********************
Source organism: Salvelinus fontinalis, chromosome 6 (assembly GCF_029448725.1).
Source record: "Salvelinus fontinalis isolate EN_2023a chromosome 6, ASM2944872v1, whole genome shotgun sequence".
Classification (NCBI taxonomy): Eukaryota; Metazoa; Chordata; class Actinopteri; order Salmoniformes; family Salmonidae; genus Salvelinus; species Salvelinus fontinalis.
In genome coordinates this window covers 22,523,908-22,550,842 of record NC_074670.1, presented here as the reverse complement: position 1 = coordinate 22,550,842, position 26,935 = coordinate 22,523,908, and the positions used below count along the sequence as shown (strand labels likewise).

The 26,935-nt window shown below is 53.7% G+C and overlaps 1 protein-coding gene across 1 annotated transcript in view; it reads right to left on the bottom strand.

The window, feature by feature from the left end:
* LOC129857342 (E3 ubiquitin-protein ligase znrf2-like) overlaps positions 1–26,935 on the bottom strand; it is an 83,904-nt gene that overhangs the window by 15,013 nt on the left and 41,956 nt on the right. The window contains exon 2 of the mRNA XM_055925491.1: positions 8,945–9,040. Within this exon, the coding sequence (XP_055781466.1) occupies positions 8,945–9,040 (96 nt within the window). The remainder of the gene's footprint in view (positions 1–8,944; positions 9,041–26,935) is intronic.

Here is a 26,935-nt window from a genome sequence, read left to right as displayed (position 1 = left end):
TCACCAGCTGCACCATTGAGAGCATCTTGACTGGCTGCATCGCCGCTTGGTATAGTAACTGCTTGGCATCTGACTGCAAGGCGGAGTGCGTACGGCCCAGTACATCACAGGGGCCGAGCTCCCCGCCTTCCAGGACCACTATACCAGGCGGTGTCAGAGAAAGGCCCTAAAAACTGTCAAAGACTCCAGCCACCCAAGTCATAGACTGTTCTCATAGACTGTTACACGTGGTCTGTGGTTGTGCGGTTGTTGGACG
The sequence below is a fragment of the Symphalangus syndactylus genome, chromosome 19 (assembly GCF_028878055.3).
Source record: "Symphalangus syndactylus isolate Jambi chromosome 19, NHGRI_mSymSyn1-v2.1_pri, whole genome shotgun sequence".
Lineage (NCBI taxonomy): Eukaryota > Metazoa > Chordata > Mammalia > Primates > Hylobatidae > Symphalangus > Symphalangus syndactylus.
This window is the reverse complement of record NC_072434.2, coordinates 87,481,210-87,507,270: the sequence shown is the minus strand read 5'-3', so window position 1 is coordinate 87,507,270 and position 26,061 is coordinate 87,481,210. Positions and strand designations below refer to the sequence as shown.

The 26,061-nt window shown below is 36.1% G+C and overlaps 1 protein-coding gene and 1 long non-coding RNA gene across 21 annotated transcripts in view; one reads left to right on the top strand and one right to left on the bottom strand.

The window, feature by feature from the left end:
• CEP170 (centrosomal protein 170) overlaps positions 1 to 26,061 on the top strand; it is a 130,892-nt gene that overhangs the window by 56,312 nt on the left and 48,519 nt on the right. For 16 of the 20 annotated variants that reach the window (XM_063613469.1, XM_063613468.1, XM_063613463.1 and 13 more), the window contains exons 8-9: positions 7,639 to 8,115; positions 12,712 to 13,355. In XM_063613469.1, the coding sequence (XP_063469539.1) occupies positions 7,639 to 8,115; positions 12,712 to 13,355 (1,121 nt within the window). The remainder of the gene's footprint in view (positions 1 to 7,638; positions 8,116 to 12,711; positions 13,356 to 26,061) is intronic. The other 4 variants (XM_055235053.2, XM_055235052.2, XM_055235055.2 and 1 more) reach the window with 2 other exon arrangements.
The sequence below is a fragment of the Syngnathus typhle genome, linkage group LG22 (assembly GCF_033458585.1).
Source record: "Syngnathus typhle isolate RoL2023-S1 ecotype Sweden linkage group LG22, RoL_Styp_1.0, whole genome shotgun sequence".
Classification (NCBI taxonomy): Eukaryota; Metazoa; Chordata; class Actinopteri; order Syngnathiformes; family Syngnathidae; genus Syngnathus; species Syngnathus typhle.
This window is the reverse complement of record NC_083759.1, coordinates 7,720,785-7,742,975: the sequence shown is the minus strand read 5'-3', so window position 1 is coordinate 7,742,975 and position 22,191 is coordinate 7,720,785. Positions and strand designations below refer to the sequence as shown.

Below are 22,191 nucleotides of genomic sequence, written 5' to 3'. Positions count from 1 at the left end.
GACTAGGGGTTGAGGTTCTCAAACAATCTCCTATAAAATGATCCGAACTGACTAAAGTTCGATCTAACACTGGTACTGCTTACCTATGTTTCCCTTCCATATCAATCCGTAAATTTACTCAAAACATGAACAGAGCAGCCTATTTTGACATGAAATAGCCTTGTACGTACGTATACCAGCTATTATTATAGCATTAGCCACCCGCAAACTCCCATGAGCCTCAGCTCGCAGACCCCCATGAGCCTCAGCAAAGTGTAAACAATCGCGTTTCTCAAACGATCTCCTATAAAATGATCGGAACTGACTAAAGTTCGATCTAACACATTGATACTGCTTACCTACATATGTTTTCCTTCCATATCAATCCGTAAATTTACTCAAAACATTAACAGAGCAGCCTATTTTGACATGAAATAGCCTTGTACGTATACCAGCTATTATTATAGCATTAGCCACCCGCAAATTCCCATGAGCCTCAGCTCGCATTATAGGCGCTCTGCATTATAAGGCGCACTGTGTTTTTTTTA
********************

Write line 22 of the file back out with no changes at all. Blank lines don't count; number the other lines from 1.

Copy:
GACTAGGGGTTGAGGTTCTCAAACAATCTCCTATAAAATGATCCGAACTGACTAAAGTTCGATCTAACACTGGTACTGCTTACCTATGTTTCCCTTCCATATCAATCCGTAAATTTACTCAAAACATGAACAGAGCAGCCTATTTTGACATGAAATAGCCTTGTACGTACGTATACCAGCTATTATTATAGCATTAGCCACCCGCAAACTCCCATGAGCCTCAGCTCGCAGACCCCCATGAGCCTCAGCAAAGTGTAAACAATCGCGTTTCTCAAACGATCTCCTATAAAATGATCGGAACTGACTAAAGTTCGATCTAACACATTGATACTGCTTACCTACATATGTTTTCCTTCCATATCAATCCGTAAATTTACTCAAAACATTAACAGAGCAGCCTATTTTGACATGAAATAGCCTTGTACGTATACCAGCTATTATTATAGCATTAGCCACCCGCAAATTCCCATGAGCCTCAGCTCGCATTATAGGCGCTCTGCATTATAAGGCGCACTGTGTTTTTTTTA